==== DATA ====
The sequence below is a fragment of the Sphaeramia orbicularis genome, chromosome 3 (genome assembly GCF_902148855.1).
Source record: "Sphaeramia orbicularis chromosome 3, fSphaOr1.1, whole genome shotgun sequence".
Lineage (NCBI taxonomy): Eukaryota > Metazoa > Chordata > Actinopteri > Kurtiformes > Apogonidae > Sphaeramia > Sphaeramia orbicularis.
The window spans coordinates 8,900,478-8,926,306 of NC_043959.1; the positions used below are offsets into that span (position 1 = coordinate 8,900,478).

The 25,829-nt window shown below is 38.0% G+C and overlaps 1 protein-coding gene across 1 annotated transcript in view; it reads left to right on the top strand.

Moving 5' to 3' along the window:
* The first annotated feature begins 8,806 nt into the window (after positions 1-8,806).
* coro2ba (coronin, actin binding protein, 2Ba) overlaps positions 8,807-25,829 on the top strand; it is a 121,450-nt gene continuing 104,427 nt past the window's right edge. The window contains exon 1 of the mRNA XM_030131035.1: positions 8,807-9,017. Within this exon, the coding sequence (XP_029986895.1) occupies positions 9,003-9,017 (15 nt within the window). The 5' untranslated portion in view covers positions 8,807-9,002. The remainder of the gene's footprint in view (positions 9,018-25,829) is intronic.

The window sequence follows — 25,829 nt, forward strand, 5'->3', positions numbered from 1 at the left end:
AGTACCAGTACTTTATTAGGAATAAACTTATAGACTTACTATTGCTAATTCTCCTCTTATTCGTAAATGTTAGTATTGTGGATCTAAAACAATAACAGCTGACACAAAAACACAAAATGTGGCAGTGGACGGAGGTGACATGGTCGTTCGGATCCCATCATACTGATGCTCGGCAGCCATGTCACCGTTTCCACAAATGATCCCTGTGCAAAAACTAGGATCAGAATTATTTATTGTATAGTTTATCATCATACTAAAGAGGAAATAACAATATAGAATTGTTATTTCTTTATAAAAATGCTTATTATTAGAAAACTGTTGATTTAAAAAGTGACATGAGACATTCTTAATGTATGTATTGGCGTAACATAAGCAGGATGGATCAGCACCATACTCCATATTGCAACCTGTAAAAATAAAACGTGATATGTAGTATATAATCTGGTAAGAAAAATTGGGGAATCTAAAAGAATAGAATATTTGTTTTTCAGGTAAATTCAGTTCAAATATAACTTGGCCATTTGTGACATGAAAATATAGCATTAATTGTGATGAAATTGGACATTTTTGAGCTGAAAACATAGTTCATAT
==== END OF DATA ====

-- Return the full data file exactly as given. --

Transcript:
The sequence below is a fragment of the Sphaeramia orbicularis genome, chromosome 3 (genome assembly GCF_902148855.1).
Source record: "Sphaeramia orbicularis chromosome 3, fSphaOr1.1, whole genome shotgun sequence".
Lineage (NCBI taxonomy): Eukaryota > Metazoa > Chordata > Actinopteri > Kurtiformes > Apogonidae > Sphaeramia > Sphaeramia orbicularis.
The window spans coordinates 8,900,478-8,926,306 of NC_043959.1; the positions used below are offsets into that span (position 1 = coordinate 8,900,478).

The 25,829-nt window shown below is 38.0% G+C and overlaps 1 protein-coding gene across 1 annotated transcript in view; it reads left to right on the top strand.

Moving 5' to 3' along the window:
* The first annotated feature begins 8,806 nt into the window (after positions 1-8,806).
* coro2ba (coronin, actin binding protein, 2Ba) overlaps positions 8,807-25,829 on the top strand; it is a 121,450-nt gene continuing 104,427 nt past the window's right edge. The window contains exon 1 of the mRNA XM_030131035.1: positions 8,807-9,017. Within this exon, the coding sequence (XP_029986895.1) occupies positions 9,003-9,017 (15 nt within the window). The 5' untranslated portion in view covers positions 8,807-9,002. The remainder of the gene's footprint in view (positions 9,018-25,829) is intronic.

The window sequence follows — 25,829 nt, forward strand, 5'->3', positions numbered from 1 at the left end:
AGTACCAGTACTTTATTAGGAATAAACTTATAGACTTACTATTGCTAATTCTCCTCTTATTCGTAAATGTTAGTATTGTGGATCTAAAACAATAACAGCTGACACAAAAACACAAAATGTGGCAGTGGACGGAGGTGACATGGTCGTTCGGATCCCATCATACTGATGCTCGGCAGCCATGTCACCGTTTCCACAAATGATCCCTGTGCAAAAACTAGGATCAGAATTATTTATTGTATAGTTTATCATCATACTAAAGAGGAAATAACAATATAGAATTGTTATTTCTTTATAAAAATGCTTATTATTAGAAAACTGTTGATTTAAAAAGTGACATGAGACATTCTTAATGTATGTATTGGCGTAACATAAGCAGGATGGATCAGCACCATACTCCATATTGCAACCTGTAAAAATAAAACGTGATATGTAGTATATAATCTGGTAAGAAAAATTGGGGAATCTAAAAGAATAGAATATTTGTTTTTCAGGTAAATTCAGTTCAAATATAACTTGGCCATTTGTGACATGAAAATATAGCATTAATTGTGATGAAATTGGACATTTTTGAGCTGAAAACATAGTTCATAT